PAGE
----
By Jeckonia Otieno
Inside the stone building are artefacts and photos of old showing some of the early Christians in Kenya. ?Actually, many people mistake that the big Anglican Church building at Rabai is the first church; this, however, is not true because the very first church that Krapf built stands small in a corner, dwarfed by the main church building used for worship.
In the words of Chrispus Chondo the church is closely tied to the history of Dr Ludwig Krapf himself.
Krapf who was born in Germany to a peasant family, was a full protestant – the name used at the time to describe those who were seen to have rebelled from the Roman Catholic Church.
After his schooling, he joined Basil College in Switzerland after which he went back home only to go back again to Basil in 1835 to graduate.
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In 1836, Krapf was employed by the Church Missionary Society (CMS) as a missionary and posted to Africa in 1837.
His first stop was in Abyssinia (present day Ethiopia) where he did his missionary work but encountered a lot of opposition from the French Catholic missionaries and Ethiopian Orthodox Church.
In 1838, Krapf thought of venturing into the east coast of Africa but first went into Egypt where he met his wife. The wife, however, passed on in Egypt and was buried beside a road.
In 1843, saw Krapf set sail for East Africa from Egypt and stopped at Takaunga in December 1843. He not only wanted to convert the Wagalla to Christianity but also to establish if slave trade was still going on.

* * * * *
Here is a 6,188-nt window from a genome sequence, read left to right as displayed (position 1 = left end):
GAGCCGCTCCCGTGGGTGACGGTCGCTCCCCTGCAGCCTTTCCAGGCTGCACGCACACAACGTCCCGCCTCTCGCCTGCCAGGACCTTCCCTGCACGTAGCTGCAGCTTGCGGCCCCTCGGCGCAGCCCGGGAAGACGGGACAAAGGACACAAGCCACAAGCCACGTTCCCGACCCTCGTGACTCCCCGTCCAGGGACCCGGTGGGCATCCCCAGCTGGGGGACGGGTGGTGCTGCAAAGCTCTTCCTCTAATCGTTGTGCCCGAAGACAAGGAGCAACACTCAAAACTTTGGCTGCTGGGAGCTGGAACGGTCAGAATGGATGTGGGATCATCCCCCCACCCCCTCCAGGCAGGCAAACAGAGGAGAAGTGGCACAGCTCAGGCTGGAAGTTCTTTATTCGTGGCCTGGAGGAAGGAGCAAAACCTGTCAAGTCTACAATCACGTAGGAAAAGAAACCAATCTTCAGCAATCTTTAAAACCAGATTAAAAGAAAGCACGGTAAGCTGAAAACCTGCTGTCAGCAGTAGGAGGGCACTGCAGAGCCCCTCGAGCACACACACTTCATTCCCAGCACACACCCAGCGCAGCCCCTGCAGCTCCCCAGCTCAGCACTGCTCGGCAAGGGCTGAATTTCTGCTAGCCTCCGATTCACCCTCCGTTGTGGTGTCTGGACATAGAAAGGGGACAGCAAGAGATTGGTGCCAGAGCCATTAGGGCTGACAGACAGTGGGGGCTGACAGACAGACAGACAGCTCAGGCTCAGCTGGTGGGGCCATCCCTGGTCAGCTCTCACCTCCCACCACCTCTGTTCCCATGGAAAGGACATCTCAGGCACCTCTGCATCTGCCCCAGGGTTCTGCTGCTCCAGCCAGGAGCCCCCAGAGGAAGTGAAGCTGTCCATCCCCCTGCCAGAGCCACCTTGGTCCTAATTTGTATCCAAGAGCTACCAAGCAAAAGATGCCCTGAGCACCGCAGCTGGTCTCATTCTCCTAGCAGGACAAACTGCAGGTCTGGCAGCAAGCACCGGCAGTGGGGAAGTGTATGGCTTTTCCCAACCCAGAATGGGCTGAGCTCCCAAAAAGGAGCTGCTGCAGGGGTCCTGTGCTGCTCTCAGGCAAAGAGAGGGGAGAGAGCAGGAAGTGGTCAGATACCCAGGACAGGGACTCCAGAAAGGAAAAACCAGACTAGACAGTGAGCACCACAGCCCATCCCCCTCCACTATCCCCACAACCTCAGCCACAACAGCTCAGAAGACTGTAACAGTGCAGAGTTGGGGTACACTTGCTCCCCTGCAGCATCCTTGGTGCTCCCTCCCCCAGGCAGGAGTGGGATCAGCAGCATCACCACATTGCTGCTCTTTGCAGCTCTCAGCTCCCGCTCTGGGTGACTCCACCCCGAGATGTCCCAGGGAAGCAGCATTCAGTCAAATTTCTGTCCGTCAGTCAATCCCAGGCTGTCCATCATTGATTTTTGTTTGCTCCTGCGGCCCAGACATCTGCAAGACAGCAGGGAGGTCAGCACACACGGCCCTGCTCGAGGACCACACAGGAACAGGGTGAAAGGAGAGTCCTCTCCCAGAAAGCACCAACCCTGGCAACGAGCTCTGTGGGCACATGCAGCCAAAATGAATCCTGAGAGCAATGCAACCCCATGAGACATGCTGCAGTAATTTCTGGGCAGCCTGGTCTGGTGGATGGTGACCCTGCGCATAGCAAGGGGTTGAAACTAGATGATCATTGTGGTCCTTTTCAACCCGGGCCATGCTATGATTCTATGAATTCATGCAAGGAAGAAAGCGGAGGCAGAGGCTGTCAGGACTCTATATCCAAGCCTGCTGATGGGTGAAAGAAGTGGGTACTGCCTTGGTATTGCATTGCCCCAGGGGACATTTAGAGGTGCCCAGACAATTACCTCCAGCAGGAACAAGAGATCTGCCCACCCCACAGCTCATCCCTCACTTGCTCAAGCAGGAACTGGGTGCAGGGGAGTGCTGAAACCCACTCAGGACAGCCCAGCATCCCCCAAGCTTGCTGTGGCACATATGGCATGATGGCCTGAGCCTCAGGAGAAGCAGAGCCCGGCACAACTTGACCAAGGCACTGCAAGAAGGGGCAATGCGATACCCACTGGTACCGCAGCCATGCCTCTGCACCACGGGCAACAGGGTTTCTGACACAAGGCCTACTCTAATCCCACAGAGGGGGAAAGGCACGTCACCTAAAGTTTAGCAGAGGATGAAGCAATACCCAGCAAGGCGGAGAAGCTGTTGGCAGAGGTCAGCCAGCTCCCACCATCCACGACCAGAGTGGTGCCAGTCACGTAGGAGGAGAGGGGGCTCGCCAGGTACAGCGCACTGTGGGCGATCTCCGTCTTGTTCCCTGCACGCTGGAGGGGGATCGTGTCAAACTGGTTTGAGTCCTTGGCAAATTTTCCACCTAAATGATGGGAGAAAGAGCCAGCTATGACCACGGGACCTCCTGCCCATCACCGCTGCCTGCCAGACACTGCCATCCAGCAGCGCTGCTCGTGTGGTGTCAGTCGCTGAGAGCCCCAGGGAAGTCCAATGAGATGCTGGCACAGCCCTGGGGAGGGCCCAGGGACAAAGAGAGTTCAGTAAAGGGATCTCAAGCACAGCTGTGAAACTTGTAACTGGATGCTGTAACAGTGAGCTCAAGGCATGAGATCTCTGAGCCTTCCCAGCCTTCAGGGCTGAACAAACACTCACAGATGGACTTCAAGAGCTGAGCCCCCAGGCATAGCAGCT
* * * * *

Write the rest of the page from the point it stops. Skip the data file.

Krapf arrived in Mombasa in 1844 and met Ali Bin Nasri, the Swahili representative of the Sultan of Zanzibar. He wanted to get permission to spread the Christian faith but he was advised to go and see Sultan Seyyid Said himself for such permission.
He went to Zanzibar and met Said who granted permission to evangelise in the interior. When he came back, he stayed at Old Town in Mombasa, at Leven House.
Krapf’s second wife died at Leven House and their child also died. They were both buried at Mkomani.
In August 1844, Krapf left Mombasa on a small boat and passed through Tudor Creek all the way to the mainland where he met Kaya elders.
The 12 elders led by Jindwa Mwanesa welcomed him to Rabai because an earlier prophesy by a local seer had informed the people that white people would come but they should not be afraid because ‘they are just people like you’.
The welcome for Krapf was at Mzi Mpya and he learnt the Rabai language, which was not so distant from Kiswahili, which he had earlier learnt.
Johann Rebmann was sent to join Krapf in 1846 and he was received by Krapf who that very year asked for permission to build a church. But the elders declined because it would desecrate the community shrine.
He was, however, given an option to move from the Kaya to Bengo in Rabai. Krapf bought 91 acres of land by paying a cow and a calf. The cow was slaughtered and its skin used to measure the present-day church compound.
The building of the church then began in late 1846 through to 1847; Krapf himself conducted the first sermon in the church in 1846.
People would come to pray but would not hear anything about converting to Christianity because of the reverence they had for the traditional Rabai religion.
The call for them to convert would make them literally disappear from church.
Between 1848 and 1851, Krapf managed to get only one convert who was a crippled, sickly man called Mringi. Not long after being converted, Mringi died and Christianity was back to zero with no tangible results for years.
John Rebmann was the first to venture into the interior and went as far as Kilimanjaro, a time, which Krapf built his residential house, which stands derelict to this day.
In the same house, Krapf built an upper house, which served as the church office. When Rebmann came back, he also built his house, which was more of a classroom.
Krapf ventured as far as Usambara in northeastern Tanzania and on coming back, he introduced formal education.
When Krapf went back to Europe, he left an able Rebmann who took to the task of evangelization and built the current church between 1883 and 1887; this was 35 years after the first church had been built.